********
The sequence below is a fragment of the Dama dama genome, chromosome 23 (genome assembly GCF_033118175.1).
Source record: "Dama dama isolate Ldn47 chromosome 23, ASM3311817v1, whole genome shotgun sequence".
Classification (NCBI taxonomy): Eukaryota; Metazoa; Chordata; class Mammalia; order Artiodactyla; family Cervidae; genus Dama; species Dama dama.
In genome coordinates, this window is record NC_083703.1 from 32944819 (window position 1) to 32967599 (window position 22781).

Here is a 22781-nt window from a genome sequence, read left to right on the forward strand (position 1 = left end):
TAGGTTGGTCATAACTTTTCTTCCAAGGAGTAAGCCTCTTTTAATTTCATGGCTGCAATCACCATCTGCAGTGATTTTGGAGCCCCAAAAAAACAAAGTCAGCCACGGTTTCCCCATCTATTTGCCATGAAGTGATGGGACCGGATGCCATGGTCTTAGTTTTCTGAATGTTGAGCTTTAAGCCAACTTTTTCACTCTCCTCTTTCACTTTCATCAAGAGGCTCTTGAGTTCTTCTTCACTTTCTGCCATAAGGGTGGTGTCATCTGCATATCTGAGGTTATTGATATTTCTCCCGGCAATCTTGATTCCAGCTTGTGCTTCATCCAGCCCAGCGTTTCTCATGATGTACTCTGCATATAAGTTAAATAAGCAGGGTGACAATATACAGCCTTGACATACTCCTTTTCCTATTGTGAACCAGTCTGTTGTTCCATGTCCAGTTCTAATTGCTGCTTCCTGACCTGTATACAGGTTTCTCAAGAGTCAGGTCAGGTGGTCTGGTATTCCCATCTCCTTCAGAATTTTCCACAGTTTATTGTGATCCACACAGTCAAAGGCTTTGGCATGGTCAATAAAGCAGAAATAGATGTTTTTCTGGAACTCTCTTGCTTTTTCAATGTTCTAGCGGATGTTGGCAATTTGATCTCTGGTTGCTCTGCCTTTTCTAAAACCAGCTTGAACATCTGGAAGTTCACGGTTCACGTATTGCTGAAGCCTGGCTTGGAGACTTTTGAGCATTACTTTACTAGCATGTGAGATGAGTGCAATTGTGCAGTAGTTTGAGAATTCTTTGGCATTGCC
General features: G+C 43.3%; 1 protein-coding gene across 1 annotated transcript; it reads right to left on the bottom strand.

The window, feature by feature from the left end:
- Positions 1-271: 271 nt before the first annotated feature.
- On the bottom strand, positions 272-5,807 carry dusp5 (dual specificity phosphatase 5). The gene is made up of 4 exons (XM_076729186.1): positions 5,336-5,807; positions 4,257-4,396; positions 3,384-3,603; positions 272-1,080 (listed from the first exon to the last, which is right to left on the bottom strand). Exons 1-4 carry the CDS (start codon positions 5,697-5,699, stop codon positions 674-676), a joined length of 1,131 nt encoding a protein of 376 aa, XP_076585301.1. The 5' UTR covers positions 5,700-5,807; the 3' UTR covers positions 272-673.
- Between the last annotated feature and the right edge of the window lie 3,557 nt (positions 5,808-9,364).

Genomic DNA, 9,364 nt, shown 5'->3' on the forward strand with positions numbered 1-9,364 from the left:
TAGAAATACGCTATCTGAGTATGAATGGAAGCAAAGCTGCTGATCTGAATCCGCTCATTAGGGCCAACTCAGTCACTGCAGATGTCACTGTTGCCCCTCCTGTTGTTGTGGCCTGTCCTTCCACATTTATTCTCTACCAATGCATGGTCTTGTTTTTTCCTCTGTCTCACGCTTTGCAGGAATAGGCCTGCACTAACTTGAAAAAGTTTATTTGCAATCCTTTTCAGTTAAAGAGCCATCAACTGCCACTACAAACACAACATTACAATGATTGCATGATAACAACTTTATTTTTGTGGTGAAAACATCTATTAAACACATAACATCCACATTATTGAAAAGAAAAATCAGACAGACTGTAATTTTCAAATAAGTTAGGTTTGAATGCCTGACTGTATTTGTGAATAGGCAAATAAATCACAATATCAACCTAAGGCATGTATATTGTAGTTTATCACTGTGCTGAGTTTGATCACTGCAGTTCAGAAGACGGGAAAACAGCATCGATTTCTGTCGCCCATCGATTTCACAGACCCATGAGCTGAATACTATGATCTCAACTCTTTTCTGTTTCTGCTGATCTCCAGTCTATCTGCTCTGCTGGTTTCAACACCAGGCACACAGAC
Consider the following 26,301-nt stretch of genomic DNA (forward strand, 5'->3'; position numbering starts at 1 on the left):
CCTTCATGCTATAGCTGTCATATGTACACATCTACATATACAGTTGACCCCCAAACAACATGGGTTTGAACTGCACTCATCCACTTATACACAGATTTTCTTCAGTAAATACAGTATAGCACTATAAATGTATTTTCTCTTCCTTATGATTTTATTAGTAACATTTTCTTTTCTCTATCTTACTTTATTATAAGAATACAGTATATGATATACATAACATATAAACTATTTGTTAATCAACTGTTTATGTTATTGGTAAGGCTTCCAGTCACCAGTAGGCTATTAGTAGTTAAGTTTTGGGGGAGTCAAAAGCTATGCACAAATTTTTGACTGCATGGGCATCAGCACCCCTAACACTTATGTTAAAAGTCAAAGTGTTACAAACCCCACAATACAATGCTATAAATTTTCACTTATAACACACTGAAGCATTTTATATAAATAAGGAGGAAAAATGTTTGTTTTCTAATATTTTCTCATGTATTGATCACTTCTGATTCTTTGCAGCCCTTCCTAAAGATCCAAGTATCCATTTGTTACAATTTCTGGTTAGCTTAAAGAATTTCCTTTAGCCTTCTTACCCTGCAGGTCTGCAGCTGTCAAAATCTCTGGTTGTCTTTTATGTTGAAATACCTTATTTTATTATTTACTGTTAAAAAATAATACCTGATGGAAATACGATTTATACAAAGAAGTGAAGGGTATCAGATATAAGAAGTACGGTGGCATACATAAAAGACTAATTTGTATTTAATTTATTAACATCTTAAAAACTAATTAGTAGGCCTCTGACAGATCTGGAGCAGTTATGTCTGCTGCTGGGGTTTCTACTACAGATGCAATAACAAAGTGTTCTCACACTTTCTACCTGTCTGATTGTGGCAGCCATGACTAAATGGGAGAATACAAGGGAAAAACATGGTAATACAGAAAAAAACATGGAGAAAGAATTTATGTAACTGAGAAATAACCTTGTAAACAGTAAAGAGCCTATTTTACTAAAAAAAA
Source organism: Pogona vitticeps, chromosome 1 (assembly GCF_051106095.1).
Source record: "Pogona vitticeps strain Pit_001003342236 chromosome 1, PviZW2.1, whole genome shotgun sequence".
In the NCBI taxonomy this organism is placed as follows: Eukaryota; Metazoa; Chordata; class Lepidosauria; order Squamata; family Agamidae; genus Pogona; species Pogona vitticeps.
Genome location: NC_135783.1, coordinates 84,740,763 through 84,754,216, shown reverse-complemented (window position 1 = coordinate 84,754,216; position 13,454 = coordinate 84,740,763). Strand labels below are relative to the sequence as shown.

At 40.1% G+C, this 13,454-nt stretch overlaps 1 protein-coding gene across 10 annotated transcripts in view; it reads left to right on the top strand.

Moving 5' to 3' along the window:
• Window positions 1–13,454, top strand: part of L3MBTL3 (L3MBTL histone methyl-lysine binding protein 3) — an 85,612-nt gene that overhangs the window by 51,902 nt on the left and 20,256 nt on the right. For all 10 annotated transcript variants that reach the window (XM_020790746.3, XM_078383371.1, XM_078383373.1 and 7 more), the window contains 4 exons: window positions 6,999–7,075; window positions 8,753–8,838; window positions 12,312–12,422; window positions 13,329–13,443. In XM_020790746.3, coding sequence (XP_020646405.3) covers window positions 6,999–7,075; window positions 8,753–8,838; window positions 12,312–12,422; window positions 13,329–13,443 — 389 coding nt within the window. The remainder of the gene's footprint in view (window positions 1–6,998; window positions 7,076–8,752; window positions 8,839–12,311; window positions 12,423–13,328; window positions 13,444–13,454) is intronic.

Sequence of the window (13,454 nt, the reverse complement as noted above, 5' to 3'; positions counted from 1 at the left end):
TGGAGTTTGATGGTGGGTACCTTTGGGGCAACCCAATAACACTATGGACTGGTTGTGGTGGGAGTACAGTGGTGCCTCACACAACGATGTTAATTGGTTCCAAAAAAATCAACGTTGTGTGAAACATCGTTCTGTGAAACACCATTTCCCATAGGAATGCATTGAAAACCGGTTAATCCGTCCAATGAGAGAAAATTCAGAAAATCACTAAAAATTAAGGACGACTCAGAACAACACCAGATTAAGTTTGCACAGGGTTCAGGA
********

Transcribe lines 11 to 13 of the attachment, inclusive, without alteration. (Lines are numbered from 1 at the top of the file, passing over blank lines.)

- Between the last annotated feature and the right edge of the window lie 3,557 nt (positions 5,808-9,364).

Genomic DNA, 9,364 nt, shown 5'->3' on the forward strand with positions numbered 1-9,364 from the left:
TAGAAATACGCTATCTGAGTATGAATGGAAGCAAAGCTGCTGATCTGAATCCGCTCATTAGGGCCAACTCAGTCACTGCAGATGTCACTGTTGCCCCTCCTGTTGTTGTGGCCTGTCCTTCCACATTTATTCTCTACCAATGCATGGTCTTGTTTTTTCCTCTGTCTCACGCTTTGCAGGAATAGGCCTGCACTAACTTGAAAAAGTTTATTTGCAATCCTTTTCAGTTAAAGAGCCATCAACTGCCACTACAAACACAACATTACAATGATTGCATGATAACAACTTTATTTTTGTGGTGAAAACATCTATTAAACACATAACATCCACATTATTGAAAAGAAAAATCAGACAGACTGTAATTTTCAAATAAGTTAGGTTTGAATGCCTGACTGTATTTGTGAATAGGCAAATAAATCACAATATCAACCTAAGGCATGTATATTGTAGTTTATCACTGTGCTGAGTTTGATCACTGCAGTTCAGAAGACGGGAAAACAGCATCGATTTCTGTCGCCCATCGATTTCACAGACCCATGAGCTGAATACTATGATCTCAACTCTTTTCTGTTTCTGCTGATCTCCAGTCTATCTGCTCTGCTGGTTTCAACACCAGGCACACAGAC